But international pressure is mounting for a new ceasefire and Israel is facing pressure, including from its staunch ally the United States, to reduce civilian casualties in Gaza. US Secretary of State Anthony Blinken said on Wednesday that Washington expects Israel to scale back its military operations amid more targeted operations against Hamas’ leadership and its infrastructure. “When that happens, I think we’ll see a significant reduction in harm to the public,” Blinken said.
The Israeli military is trying to gain control of as much ground as possible in Gaza before political pressure mounts and halts operations. Israeli television Channel 13 said the army had twice in recent days found a new hideout in a Hamas tunnel system used by the militant group’s leader in Gaza, Yahya Shinwar, but on both occasions he fled in time.
Since the collapse of a recent ceasefire earlier this month, the war has entered a more intense phase, with ground fighting once confined to the northern part of the Gaza Strip now spreading across the territory. International aid groups say 85 percent of Gaza’s 2.3 million people have been forced to flee their homes and face dire conditions. Israel has asked residents to move south, putting additional pressure on towns like Khan Younis and Rafah. Heavy fighting continues around the center of Khan Yunis, which Israeli forces have partially captured.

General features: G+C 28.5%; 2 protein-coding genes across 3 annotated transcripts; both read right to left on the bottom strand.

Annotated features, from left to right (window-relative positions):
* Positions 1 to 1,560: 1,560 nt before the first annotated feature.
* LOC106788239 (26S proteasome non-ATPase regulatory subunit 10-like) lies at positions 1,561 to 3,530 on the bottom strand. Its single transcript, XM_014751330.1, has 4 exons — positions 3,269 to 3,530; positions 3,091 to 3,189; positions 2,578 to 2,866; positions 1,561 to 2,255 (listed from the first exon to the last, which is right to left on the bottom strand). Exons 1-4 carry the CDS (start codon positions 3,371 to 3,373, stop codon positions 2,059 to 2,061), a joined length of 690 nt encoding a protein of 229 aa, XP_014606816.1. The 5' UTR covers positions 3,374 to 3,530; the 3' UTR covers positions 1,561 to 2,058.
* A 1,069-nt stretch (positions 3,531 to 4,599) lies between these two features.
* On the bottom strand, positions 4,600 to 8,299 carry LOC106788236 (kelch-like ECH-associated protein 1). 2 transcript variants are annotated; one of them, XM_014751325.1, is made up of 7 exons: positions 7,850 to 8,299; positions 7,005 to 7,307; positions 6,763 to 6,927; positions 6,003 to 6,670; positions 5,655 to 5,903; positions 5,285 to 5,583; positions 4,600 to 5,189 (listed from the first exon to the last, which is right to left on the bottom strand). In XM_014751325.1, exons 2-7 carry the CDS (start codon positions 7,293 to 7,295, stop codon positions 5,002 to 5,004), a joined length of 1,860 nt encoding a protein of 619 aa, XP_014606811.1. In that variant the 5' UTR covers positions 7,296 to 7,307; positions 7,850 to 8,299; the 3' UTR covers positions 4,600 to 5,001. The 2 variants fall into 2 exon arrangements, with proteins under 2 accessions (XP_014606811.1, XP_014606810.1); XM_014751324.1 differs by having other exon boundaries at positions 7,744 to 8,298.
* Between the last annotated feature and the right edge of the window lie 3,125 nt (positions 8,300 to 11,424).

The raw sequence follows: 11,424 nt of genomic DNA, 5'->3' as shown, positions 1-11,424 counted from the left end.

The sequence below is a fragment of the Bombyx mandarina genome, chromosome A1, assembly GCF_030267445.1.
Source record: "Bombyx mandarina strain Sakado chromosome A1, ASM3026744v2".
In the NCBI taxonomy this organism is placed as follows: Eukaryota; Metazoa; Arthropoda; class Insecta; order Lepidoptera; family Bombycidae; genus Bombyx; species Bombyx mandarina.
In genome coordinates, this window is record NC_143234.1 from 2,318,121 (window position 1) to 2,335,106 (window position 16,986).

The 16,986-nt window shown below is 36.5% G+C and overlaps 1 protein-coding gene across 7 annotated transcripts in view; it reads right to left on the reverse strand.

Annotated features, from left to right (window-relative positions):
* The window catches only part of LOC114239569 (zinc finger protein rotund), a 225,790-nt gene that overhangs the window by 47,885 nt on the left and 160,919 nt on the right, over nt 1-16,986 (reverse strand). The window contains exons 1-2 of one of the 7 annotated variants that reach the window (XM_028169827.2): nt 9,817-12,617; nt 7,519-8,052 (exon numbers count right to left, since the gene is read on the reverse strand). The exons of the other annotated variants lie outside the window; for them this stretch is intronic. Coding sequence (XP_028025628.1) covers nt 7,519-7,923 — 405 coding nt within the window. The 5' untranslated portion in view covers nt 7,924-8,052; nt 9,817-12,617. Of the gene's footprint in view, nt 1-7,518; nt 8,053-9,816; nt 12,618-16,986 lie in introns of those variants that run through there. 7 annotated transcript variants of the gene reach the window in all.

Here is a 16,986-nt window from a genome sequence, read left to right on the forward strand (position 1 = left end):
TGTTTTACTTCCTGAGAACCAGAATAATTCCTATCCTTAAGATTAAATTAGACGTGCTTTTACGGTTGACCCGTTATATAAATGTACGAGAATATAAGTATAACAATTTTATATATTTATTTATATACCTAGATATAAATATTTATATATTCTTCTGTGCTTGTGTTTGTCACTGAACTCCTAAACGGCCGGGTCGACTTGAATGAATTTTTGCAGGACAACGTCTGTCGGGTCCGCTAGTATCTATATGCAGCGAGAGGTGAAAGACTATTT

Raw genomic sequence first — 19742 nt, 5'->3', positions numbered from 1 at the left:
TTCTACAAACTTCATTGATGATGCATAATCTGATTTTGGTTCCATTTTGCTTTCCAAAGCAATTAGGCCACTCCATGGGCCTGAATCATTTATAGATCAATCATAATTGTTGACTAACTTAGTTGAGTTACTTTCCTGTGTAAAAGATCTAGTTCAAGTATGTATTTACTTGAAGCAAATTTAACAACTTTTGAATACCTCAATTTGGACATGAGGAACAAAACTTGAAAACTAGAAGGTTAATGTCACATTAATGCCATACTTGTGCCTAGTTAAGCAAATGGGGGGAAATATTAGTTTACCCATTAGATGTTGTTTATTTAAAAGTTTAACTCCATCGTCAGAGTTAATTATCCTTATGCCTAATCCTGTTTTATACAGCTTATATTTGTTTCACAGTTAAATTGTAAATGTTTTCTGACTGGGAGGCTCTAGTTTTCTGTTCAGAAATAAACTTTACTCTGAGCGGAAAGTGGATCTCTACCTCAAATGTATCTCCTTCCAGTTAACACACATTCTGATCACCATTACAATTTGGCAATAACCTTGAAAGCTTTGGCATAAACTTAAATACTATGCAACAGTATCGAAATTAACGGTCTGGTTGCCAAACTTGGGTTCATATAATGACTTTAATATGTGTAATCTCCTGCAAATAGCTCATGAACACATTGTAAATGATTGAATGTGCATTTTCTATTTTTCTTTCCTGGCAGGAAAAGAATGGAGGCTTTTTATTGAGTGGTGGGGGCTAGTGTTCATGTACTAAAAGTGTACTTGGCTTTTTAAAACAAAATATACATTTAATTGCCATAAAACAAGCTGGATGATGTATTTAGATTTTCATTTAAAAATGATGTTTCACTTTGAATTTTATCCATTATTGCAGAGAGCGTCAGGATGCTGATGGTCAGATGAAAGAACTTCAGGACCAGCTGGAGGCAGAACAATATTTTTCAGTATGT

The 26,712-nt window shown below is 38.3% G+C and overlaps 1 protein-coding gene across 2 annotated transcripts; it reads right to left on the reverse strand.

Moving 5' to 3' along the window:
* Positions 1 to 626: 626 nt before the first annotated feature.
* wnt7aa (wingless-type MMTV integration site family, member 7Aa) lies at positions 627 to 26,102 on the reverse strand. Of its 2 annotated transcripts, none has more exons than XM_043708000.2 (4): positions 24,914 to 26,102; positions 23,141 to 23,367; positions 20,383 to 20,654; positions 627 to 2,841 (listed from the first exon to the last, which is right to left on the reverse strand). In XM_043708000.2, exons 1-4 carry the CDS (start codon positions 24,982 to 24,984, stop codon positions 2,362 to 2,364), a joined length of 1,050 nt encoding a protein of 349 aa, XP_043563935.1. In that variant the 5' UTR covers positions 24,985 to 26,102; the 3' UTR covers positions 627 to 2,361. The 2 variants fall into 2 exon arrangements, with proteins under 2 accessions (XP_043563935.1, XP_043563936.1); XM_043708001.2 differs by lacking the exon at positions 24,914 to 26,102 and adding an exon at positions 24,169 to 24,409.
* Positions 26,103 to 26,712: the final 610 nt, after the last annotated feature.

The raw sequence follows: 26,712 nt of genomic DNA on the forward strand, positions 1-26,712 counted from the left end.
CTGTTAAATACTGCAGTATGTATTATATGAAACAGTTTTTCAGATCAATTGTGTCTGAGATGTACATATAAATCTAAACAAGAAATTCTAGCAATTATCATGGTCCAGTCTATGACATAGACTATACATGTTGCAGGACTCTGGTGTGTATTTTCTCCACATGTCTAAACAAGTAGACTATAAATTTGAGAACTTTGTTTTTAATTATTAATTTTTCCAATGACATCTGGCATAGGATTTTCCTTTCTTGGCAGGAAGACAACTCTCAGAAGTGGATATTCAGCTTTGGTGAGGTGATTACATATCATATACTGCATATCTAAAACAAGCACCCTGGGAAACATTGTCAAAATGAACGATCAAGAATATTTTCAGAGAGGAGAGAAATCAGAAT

In New York, the UN has until Thursday to vote on a new UN resolution on much-needed aid to Gaza. The Security Council again delayed. The U.S. is trying to change the text of the cease-fire text in the war between Israel and Hamas, and put the United Nations in charge of inspecting them to make sure they are actually carrying humanitarian supplies. .
Blinken said the U.S. was heavily involved and “in very good faith” in the negotiations on the resolution, “so I believe we can move to a new place.”
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